By Rachel Kimbrough
Far as I can tell, you spend the first 18 years of your life not knowing what the fuck is happening, and the rest of your life trying to figure out what the fuck happened. My private nickname for my mother has been “Crazy Ma” for as long as I’ve been a thinking person. That used to be a term of endearment. Now that I’m a little older it’s just accurate.
Ma built her relationship with her children on fear instead of love or loyalty. Kids grow up. Stop being afraid. What’s left after that is: nothing.
My sister is now employing the same tactic with her own son, lacks the foresight to understand that what will be left of her relationship with him will soon be: nothing. My family denies the responsibility of telling the kid’s totally-not-crazy father, my sister’s ex, what my nephew’s home life is actually like. History repeats itself.
Recently I was driving home from work. I’d just received an update about Crazy Ma’s and my sister’s latest bullshit. I was fuming, white-knuckled at the steering wheel, eyes brimming with hot, bitter tears. I’d chewed the inside of my mouth so that it felt like raw hamburger meat against my tongue, left a metallic aftertaste.
And I kept being pissed when I just missed a green light, let out this stupid Johnson-County-bitch grunt at the world in general for not allowing me to reach my home about 30 seconds faster than I now would. I lit another cigarette.
A little boy and a woman caught my eye, bumping around the clear bus stop gazebo at the street corner farthest from me. I couldn’t see exactly what was happening for a second—the boy, probably about 4, was holding a metal pole and hitting the back side of the pavilion with it. Every so often the woman would gently put her hand over his and bump the pole around for him.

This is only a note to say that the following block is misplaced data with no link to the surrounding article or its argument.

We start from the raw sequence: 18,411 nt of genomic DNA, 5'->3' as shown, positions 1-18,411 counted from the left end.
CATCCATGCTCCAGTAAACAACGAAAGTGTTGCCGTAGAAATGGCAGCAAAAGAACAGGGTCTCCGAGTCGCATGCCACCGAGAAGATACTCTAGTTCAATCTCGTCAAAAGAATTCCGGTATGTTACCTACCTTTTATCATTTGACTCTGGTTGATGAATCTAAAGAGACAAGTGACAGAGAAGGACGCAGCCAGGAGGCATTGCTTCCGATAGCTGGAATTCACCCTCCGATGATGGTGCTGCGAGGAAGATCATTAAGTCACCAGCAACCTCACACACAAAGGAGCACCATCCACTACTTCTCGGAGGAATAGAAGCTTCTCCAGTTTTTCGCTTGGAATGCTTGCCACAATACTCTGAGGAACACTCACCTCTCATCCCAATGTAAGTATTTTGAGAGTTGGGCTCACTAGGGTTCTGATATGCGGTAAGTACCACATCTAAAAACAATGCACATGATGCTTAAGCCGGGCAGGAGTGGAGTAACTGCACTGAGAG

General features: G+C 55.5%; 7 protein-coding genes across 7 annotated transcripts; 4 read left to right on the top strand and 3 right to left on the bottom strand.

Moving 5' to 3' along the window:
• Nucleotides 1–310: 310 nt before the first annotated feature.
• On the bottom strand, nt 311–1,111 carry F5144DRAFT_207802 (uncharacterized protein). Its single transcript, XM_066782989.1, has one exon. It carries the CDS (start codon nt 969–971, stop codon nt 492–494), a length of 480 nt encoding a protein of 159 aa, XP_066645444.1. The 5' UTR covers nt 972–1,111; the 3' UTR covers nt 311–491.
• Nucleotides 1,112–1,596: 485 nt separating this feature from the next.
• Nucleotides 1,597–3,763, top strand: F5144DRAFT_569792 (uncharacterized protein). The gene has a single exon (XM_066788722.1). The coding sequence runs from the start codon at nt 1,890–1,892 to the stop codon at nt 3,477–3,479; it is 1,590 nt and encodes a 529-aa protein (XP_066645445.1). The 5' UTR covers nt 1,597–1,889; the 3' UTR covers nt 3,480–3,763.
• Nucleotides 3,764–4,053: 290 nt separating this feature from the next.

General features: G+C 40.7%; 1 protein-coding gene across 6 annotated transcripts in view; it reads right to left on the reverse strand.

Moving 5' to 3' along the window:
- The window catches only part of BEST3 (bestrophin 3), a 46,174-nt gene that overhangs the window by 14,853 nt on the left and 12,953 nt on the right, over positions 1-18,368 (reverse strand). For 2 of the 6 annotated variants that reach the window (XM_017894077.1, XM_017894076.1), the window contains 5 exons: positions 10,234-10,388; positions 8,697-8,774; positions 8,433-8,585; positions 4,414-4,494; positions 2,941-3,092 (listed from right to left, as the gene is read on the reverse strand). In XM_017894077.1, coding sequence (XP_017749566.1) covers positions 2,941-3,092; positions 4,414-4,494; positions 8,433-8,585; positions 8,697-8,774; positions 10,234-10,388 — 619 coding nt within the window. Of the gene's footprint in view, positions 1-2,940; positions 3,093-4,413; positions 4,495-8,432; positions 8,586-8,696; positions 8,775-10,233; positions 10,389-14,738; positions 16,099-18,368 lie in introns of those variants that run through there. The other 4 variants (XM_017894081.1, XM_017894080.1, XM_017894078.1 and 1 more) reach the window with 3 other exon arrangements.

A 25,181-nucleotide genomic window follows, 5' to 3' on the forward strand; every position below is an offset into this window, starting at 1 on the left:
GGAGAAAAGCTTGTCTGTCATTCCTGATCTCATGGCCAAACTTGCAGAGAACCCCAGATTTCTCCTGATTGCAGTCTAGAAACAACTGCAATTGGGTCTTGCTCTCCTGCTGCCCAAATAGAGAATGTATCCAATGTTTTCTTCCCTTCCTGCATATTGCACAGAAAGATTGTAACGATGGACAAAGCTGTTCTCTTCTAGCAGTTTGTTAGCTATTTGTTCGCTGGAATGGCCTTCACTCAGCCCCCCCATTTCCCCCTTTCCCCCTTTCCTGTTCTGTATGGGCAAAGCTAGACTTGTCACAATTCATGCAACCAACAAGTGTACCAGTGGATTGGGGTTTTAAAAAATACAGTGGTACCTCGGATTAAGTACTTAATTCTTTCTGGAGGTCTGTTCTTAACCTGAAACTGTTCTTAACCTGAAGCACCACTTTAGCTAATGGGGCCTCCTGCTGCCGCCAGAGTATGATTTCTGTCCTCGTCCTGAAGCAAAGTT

As they made their way around the side of the pavilion, he held his other hand in front of his face, palm-out, like a mime. His eyes were closed. He inched forward, wagging the walking stick in front of him, his outstretched palm and stick contacting the edge of the pavilion simultaneously. He walked around the structure instead of crashing into it. The woman recognized the achievement with applause.
They bonked around that way for a minute or so, turned the corner. I, mesmerized, snapped out of it only when the fellow in the truck behind me honked angrily at my not going at a green light—outraged that he, too, may now be home 30 seconds later.
I arrived home soon thereafter, chewed on what I’d just seen, a sight at once sad and somehow sweet. And I got to thinking about Crazy Ma and bipolar disorder and chronic depression and schizophrenia, got to thinking about my sister and bipolar disorder and PTSD and depression and desperation. Two women who never chose to be born with a condition or conditions, but just seem to have them anyway. Two women who will never change if nothing changes.
I called my nephew’s dad and told him everything.